Archive | July, 2014

Experimental Perverteres: A Conversation with Begum

22 Jul

Photo courtesy Anika Mehta.

New Delhi-based Begum are the most exciting band we’ve heard this year. Two members of the band, Karthik Pillai and Karan Singh, are from the gypsy/cabaret/indie act Peter Cat Recording Company. With Begum, their unmistakable Peter Cat madness is flavored with bassist Kshitij Dhyani’s masterful touch of elegance. It’s a perfect combination.

It’s no wonder, then, that their lead single “Waiting” is such a stunning debut. Karthik syncs his trance-like guitar groove perfectly with his melancholy singing. Karan’s drumming breathes inside delicate spaces as well as it drives segues between different phrases. Kshitij’s basswork is understated and moody, and all the more indispensable for it. The lyrics are poetic enough to feel the song’s melancholy and mysterious enough to add your own imagination to it.


Top Five Records had the chance to have a little chat with this promising young band from the country’s capital. What transpired next was a mad, strangely thought-provoking affair, much like the band itself. Read for yourself:

Top Five Records: Let’s start with the basics. Why Begum? What’s behind the name?

Begum: The name Begum is a tribute to the Queen Preeto, who reigned during the 5th century of Salil Ankola in Noida Sector 18. During her reign, hipsters, indie musicians and other things you can find at dollar stores were given a special place in her court. Her patronage towards Chinese artifacts and other things without a future beyond six months inspired us to come together and produce music with the shelf life of a Durian.

TFR: What pulled you together to form Begum?

Begum: Two smugglers Kshitij and Kartik were caught illegally transporting guitar riffs across the border. During interrogation, they conceded their guilt and were summoned to deliver a bribe in the court of the Begum. While presenting their bounty to the all-knowing Begum, they accidentally hit a set of sacred occult notes. One of the Begum’s guards, Karan, ran to stop them and, before anyone could notice, they were transported to an alternate universe. Now the three men have joined forces to jam until they find the correct set of notes to go back home.

TFR: When did you guys first get into music? What did you grow up listening to?

Begum: We grew up listening to Government propaganda, still our favorite when we need to kick off them blues about our future or where this country is headed. We got into music to prolong this dreamy, blissful, ignorance-fuelled state of oblivion and share the perils with our concerned friends, relatives and parents. Our music comes recommended as the best background score for an intervention by one in four psychologists in Nangloi area of Delhi.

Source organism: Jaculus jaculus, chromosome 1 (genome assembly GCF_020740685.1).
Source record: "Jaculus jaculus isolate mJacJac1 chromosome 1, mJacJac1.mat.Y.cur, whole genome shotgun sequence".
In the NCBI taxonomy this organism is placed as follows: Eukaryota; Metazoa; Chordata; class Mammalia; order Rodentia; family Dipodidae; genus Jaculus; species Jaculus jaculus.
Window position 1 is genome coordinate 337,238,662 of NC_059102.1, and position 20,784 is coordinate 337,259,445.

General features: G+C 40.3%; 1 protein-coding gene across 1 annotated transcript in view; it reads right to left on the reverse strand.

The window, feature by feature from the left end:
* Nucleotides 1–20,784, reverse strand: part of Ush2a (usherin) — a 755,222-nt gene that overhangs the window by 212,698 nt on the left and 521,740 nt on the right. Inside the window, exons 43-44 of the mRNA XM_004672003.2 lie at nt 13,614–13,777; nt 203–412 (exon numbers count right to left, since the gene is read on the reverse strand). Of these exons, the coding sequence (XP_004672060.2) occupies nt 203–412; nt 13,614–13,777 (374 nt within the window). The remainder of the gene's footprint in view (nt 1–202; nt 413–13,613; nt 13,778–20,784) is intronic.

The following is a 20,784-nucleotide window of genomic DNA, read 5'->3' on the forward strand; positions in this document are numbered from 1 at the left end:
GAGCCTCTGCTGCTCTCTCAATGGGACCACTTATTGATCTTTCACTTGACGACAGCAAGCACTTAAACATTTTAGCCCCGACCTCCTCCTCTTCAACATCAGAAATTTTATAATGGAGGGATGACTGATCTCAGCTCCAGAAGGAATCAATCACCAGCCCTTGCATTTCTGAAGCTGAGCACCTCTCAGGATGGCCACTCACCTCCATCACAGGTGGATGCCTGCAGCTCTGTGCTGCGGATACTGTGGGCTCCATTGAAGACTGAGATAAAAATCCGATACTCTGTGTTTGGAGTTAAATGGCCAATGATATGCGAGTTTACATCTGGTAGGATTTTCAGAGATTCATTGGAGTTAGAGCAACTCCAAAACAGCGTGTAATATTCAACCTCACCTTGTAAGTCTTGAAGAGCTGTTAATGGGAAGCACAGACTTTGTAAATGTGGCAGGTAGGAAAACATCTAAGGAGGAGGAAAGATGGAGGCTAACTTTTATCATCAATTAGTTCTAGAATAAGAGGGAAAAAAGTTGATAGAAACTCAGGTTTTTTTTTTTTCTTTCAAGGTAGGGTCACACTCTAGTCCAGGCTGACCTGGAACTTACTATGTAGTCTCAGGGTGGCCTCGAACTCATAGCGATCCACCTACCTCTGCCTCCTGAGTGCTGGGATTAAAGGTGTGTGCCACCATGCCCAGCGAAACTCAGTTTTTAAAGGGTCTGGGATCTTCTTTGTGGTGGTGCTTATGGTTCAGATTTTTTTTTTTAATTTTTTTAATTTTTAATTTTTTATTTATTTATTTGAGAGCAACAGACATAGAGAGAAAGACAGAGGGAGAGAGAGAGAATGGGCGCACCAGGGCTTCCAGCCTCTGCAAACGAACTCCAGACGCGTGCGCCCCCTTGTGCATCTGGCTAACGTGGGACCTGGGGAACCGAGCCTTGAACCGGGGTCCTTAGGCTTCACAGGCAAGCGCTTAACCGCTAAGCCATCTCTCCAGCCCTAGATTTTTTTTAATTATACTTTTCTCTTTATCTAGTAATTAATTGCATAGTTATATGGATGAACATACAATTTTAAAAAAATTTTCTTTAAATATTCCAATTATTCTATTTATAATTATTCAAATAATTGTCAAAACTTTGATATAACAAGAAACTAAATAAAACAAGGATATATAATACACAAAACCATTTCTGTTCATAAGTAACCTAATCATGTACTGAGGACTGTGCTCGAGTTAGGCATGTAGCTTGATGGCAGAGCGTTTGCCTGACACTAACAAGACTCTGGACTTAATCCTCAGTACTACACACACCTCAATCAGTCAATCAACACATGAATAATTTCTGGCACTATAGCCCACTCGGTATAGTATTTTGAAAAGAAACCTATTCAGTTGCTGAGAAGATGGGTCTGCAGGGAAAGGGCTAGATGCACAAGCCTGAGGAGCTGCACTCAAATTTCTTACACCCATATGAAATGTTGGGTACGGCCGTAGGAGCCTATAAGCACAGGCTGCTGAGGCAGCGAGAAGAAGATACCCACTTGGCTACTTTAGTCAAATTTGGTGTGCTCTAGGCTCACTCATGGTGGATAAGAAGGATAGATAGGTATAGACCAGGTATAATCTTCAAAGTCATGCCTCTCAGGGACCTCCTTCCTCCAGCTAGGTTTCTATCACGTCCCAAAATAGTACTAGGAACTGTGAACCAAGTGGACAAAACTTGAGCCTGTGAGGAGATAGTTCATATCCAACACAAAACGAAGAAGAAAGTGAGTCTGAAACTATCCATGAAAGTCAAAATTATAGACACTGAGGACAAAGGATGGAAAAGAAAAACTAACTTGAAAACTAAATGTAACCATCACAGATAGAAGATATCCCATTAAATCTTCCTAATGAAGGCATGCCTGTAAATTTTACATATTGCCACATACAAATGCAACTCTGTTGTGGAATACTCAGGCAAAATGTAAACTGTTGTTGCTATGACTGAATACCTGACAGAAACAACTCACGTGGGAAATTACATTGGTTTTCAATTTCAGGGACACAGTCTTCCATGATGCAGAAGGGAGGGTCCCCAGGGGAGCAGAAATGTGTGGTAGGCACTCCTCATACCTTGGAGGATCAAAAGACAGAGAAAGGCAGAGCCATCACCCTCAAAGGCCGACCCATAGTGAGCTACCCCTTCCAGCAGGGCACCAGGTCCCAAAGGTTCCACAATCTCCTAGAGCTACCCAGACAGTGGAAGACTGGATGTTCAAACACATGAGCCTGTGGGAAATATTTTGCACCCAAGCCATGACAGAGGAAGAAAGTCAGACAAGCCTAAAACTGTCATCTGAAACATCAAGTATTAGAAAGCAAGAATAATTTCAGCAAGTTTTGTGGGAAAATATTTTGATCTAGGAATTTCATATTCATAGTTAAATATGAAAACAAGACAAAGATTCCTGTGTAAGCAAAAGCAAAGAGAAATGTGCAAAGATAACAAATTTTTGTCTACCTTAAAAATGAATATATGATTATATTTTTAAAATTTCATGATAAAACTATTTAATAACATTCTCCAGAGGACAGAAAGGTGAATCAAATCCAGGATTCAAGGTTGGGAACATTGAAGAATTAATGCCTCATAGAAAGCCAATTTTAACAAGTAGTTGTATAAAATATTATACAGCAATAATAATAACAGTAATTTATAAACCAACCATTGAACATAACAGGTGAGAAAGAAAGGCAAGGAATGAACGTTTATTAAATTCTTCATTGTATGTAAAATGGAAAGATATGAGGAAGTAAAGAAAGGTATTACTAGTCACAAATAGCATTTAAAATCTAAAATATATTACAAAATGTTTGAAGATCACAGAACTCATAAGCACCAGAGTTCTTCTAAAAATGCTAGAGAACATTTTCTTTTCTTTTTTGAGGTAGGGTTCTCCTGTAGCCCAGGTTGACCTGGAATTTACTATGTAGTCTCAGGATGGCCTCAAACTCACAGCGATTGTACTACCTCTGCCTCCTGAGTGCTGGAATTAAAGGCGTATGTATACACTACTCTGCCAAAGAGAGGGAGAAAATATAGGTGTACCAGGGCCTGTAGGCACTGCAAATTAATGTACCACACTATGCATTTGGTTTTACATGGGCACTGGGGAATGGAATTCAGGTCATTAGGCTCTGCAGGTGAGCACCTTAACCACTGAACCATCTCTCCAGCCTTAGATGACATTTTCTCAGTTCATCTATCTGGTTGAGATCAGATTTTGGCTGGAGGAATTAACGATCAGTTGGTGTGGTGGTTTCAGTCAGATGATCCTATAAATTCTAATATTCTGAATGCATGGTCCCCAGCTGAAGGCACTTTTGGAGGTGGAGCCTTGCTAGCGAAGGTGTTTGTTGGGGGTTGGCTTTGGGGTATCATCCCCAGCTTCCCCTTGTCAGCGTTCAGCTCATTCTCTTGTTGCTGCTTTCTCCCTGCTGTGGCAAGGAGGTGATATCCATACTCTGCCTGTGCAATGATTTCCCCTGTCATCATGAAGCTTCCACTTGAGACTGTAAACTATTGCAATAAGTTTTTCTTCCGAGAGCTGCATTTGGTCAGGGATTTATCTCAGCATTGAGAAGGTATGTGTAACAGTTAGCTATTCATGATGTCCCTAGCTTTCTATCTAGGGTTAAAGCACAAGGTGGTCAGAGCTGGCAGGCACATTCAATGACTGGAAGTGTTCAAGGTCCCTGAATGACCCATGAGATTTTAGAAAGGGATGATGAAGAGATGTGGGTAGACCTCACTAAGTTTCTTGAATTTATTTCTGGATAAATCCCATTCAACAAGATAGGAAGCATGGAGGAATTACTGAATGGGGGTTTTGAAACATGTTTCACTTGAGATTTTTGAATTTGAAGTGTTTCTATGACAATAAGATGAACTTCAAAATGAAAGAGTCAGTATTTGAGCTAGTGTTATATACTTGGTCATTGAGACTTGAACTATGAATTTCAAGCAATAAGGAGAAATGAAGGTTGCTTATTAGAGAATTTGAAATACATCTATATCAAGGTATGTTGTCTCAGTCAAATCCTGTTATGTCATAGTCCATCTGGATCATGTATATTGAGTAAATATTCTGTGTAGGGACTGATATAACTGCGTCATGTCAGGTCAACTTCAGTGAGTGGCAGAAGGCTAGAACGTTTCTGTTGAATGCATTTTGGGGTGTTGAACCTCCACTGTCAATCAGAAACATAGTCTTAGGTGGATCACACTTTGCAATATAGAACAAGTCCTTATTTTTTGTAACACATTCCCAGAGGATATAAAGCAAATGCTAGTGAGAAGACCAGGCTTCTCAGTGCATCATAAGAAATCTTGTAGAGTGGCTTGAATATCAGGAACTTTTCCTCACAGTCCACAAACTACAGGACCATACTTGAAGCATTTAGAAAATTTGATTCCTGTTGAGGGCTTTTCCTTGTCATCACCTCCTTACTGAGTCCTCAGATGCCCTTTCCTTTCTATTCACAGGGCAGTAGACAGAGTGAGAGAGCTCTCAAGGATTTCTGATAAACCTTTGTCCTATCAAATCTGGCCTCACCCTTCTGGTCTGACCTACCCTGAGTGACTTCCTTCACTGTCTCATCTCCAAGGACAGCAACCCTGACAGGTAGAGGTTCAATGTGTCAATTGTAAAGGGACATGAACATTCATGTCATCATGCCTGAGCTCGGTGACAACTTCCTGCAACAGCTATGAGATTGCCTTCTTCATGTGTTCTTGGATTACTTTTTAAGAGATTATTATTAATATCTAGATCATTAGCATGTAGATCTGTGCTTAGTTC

TFR: Tell us a little bit about your single “Waiting”. What’s the story behind it?

Begum: The brain has been flooded by the discharge of the pineal gland cutting off all connections to the body and leaving the brain in complete awareness of its descent into numbness. In the song, the individual is having flashbacks and is viewing himself/herself in second person and third person as he/she slides into death and emerges as free energy, alive and malleable with a certain amount of consciousness. In one word: transcendence.

TFR: Most of your online presence features the image of a lady wading into the ocean. Does the image have any particular symbolism?

Begum: That image was artwork for our single “Waiting” and made sense somehow in context with the song. It has now been changed to the artwork for our new single “Chinbien”, which is being exclusively launched by Wild City. These are Top Secret archival images of rejected ideas for a personality makeover media campaign for one of the top Indian politico-crats, rejected on the grounds of being too nauseatingly humane.

Photo courtesy Begum.

Photo courtesy Begum.

TFR: There’s a certain dreamy melodrama in your music that few other artists in India can attempt, let alone pull off so perfectly. What inspires you to create this very unique style of music?

Begum: It’s a natural state of being, we suppose, the slow motion (as slight as it may be) effect is something we appreciate. But we think this question is best answered by the following quote by former British Prime Minister Benjamin Disraeli, delivered in 1878 while delivering a speech in reference to his liberal rival and famous orator William Ewart Gladstone in the Parliament of the United Kingdom